Beautiful medieval brooches discovered in England and Wales

Several spectacular medieval brooches have been recently discovered in England and Wales. They include finds from both the early and later Middle Ages.

Perhaps the most impressive find is the Cheddar Brooch, a large silver and copper alloy disc discovered in southwest England. It has exceptional decoration: interlaced animal and plant designs in bright silver and black ‘niello’ are set against a gilded back panel. The animals represented include wyverns – dragon-like creatures with two legs, wings and long tails.


“Conservation has transformed this fascinating brooch and revealed the intricacies of its design,” says Amal Khreisheh, Curator of Archaeology at the Museum of Somerset. “The fascinating details uncovered include fine scratches on the reverse which may have helped the maker to map out the design. A tiny contemporary mend on the beaded border suggests that the brooch was cherished by its owner and worn for an extended period of time before it was lost.”

The brooch was found by Iain Sansome while metal-detecting on farmland near Cheddar, Somerset, in 2020. It is now on display at The Museum of Somerset in Taunton.


Welsh brooch

Meanwhile, Museum Wales has announced the discovery of a silver annular brooch, which was found by Joanne Prosser in 2022 during a metal-detecting rally in Monmouthshire. Its frame has a circular cross-section, with half of one face decorated with wide grooves of black-coloured niello inlay. The wrap-around head overlaps at the top and swivels freely on the frame. At the junction of pin-head and shank, the raised collar is decorated with three transverse punched grooves.

Medieval silver annular brooch from Caerwent Coomunity – Photo: © Amgueddfa Cymru – Museum Wales

The brooch dates from the 13th or 14th century, and is similar to other examples of brooches found throughout Wales during this period. Joanne Prosser explains, “I feel very lucky to have found this brooch in my first few months of detecting. It’s wonderful to think back to the people who made and wore it, and to be part of the story by uncovering it centuries later.”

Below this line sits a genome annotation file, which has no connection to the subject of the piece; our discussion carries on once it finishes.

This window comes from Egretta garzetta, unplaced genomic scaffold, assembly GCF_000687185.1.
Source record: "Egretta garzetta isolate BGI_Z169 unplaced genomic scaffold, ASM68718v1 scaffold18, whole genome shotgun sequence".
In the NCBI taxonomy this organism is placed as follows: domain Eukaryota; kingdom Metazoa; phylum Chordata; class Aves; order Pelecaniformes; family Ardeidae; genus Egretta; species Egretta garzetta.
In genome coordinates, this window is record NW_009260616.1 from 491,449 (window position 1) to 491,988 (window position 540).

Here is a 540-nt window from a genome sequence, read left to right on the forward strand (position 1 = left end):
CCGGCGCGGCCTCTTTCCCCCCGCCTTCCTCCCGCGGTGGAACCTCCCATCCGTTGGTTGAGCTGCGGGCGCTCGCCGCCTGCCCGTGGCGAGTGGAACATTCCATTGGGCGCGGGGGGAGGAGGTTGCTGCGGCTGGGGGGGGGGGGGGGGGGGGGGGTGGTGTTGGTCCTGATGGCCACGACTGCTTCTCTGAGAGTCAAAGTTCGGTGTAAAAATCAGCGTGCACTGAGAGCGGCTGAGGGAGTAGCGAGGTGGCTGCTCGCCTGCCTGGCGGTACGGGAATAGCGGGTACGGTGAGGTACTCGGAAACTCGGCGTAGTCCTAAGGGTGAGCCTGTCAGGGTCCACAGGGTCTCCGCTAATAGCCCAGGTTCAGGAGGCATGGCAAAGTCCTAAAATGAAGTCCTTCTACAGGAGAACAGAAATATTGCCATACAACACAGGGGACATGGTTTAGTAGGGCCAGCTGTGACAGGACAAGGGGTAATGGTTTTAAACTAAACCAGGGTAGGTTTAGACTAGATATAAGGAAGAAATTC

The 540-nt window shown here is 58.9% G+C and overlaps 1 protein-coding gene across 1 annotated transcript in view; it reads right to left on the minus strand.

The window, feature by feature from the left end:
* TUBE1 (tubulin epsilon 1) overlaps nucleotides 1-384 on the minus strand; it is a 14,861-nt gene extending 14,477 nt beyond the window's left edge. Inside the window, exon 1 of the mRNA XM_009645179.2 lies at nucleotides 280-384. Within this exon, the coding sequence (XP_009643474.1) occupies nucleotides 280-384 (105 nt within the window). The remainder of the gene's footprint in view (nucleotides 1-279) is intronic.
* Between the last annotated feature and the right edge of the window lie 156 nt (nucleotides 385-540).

Plans are underway for Chepstow Museum to acquire the item.

Bird and Square Brooches

The Portable Antiquities Scheme, which assists people in England and Wales record the archaeological objects they find, has also released details of recent discoveries of several other fascinating brooches. They include:

Image courtesy The Portable Antiquities Scheme

A square annular brooch – made of copper, it dates to between the years 1250-1450. The record of the item states:


The frame is square with knops projecting outward from the corners and from the mid-points on the frame. The pin is secured through an integrally cast loop in one of the corners of the frame. The pin itself is looped through and is a purposely designed pin rather than simply rolled wire. Each of the knops comprises a roughly square projection in line with the frame but projecting up from it, these are decorated with incised transverse lines.

Image courtesy North Lincolnshire Museum

A bird brooch – made in the Anglo-Scandinavian style, it dates to the first half of the twelfth century. The bird, possibly meant to be a peacock, is described like this in the record:

A cast openwork plate depicts a thin standing bird with triple comb, head to left with a long slightly curved bill and a large eye defined by a deep annular gutter with centrally reserved pellet. A sinuous neck with a central double groove curves rightwards below the head and bill to arrive at a narrow body with three transverse comma-shaped ribs perhaps representing a folded wing. A curled string-like feature also passes diagonally across the lower part of the neck. A tail continues this in recurved form below, with a bevelled or keeled mid-part and a slightly expanded feathered end. 

Image courtesy Bristol City Council

Two early medieval brooches – this pair were dicovered near Bristol. Dating to between the years 450 and 550, both brooches are described as having very detailed square panels surrounded by a double inwardly facing crescent. Interstingly, these items were found in late 2022, but then other parts of these objects were found a year later. See records GLO-B9E5E1, GLO-B9DC5E, GLO-D70D27 and GLO-D6BDB4 for more details.

Top Image: Cheddar Brooch – photo courtesy Somerset Council